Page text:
“@cyclist I'm a cyclist too and use Pine/Spruce a lot. Hate to say it because I know it's frustrating, but cars are allowed to load/unload in bike lanes. They can't PARK, but they can load/unload with flashers. It's legal. Reasoning is that moving temporary stopping to the bike lane keeps the single lane of car traffic unobstructed. And it's much safer for bicycles to cut into the car lane, than cars to cut into the bike lane. So I'd advise you not to get too righteous with that U-lock.”

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14. Katherine said... on Jun 15, 2011 at 01:56PM

“I think bike lanes are wonderful and use them frequently, and while it's annoying when cars are parked there, it's not a slight against cyclists. Drivers are stupid and selfish to other drivers, too, and it's a bit over-the-top to expect that cars will be more considerate to bike lanes than they are to regular lanes. Cars block and park in inappropriate places all the time -- cyclists need to be more like drivers and just deal with it.”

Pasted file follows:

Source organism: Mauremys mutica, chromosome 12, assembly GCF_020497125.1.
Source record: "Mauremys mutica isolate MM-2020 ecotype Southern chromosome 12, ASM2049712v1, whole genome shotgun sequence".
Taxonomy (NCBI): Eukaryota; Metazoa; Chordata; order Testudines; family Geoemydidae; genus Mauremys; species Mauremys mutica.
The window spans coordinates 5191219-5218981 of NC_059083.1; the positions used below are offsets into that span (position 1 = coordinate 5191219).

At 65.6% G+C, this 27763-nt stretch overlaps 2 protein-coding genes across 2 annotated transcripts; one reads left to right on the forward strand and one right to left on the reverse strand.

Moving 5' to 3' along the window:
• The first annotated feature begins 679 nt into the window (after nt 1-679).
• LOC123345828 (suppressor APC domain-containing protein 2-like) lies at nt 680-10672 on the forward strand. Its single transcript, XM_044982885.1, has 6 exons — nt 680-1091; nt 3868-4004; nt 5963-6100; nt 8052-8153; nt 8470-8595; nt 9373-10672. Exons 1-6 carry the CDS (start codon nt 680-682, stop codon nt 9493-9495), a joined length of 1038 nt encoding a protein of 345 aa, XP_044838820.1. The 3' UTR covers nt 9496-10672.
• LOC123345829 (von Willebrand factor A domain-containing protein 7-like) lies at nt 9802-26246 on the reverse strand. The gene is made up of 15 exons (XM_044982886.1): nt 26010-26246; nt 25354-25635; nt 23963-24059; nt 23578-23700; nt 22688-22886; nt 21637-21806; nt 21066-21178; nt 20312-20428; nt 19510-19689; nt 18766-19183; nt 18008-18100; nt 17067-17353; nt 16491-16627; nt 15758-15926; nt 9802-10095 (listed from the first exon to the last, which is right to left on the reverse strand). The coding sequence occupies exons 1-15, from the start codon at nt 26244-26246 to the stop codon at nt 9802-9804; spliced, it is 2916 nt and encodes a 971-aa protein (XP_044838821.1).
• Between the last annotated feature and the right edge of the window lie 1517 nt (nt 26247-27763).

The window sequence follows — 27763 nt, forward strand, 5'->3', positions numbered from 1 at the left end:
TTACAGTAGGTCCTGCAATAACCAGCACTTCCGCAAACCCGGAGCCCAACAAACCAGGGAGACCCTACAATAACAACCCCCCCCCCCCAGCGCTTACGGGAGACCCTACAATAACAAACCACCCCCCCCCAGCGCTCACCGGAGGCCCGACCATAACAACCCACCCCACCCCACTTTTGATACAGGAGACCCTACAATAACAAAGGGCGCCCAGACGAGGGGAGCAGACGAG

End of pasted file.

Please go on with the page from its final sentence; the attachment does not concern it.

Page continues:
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15. Emily said... on Jun 15, 2011 at 03:23PM

“Pennypack Park anyone? Yeah they might have had a few rabid beavers, but that is by far my favorite place to bike in the city. You can't beat miles of a smooth, gently hilly trail that follows along a beautiful creek and feeds into a family-friendly picturesque park on the Delaware River. I am disappointed in PW for forgetting one of the Philadelphia's true gems.”

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16. Anonymous said... on Jun 15, 2011 at 03:59PM

“I have had many near misses with cyclists being a pedestrian, and in my car it's like a video game. Cyclists flying out from every direction, they don't stop at red lights or stop signs, and they get mad at ME when they are the ones not obeying any traffic laws or any kind of basic road or sidewalk courtesy. I can't swivel my head 360 degrees to see where they are going to pop out next.